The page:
A main objective of this focus area is to collaboratively generate integrated data and computational models supporting brain state transitions, network complexity and cognitive functions.
Cognition: Object recognition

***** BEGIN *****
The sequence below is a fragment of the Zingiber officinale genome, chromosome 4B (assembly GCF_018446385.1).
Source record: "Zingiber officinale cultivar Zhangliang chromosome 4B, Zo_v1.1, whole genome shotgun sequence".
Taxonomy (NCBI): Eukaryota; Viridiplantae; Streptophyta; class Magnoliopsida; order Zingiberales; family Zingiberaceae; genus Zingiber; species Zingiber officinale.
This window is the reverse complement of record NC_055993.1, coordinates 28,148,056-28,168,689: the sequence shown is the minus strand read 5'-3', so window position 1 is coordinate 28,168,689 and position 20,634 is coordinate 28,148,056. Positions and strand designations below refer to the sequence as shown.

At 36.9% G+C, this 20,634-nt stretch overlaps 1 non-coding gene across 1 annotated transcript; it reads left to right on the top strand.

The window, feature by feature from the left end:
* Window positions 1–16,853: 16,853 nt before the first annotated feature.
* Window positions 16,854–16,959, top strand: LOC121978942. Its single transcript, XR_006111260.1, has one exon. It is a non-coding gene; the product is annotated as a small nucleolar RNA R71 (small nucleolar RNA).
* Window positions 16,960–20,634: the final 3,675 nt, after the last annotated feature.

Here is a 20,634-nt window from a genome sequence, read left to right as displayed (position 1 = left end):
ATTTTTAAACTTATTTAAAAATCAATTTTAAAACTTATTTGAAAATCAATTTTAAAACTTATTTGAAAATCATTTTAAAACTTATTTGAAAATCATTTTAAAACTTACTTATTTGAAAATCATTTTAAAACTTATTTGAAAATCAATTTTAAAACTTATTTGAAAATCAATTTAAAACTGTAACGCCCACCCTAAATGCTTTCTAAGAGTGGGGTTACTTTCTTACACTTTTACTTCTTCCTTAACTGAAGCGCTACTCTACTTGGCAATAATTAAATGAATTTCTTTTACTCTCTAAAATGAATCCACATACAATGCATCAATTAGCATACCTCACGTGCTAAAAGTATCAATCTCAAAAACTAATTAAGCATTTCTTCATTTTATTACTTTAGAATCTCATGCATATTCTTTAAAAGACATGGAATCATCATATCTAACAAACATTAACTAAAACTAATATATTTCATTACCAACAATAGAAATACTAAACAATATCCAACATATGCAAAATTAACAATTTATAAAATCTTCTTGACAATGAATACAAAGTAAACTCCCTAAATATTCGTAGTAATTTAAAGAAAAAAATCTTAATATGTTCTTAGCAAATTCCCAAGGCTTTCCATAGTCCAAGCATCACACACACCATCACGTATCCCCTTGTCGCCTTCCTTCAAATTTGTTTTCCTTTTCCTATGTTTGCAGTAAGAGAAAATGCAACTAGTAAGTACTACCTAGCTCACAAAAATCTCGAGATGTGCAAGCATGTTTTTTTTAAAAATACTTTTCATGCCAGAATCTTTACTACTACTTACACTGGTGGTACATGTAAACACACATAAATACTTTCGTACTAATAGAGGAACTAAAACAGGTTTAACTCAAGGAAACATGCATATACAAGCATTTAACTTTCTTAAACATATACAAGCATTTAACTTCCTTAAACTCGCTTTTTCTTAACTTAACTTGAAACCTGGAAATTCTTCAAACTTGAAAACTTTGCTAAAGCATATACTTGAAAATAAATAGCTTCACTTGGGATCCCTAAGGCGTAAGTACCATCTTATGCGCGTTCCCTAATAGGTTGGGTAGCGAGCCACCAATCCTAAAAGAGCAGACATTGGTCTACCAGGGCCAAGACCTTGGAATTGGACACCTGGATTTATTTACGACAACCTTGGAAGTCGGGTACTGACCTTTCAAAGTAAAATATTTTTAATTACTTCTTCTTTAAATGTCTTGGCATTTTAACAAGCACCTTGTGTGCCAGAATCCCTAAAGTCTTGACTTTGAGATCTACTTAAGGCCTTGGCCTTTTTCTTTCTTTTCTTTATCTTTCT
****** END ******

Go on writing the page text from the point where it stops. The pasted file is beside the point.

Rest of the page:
To enable perception and recognition of objects through multiple senses, the brain has to segregate (separately identify) and integrate information about their properties. We do not yet understand how these fundamental processes are mediated by neural mechanisms, especially in the neocortex. We investigate critical questions that remain open: how does the brain construct the kind of representations of objects we become aware of? How is it that, in perception, we have the experience of a specific view on an object, but also recognize its identity despite variations in position or viewing angle? And how are cortical circuits involved in object representations? Which cortical laminae and cell types are involved? How can local and long-range circuit mechanisms involving specific cell types with dendritic interactions shape multisensory integration? How can computational mechanisms be scaled up to comprise larger networks, dynamically performing perceptual and cognitive operations? What role do motor systems and the principle of active sensing play in multisensory segregation and integration? By means of experimental models, data analytics, computational models, multi-scale simulations and research in neurorobotics, we are implementing object recognition in an artificial, multisensory agent that uses this cognitive capability to navigate through environments.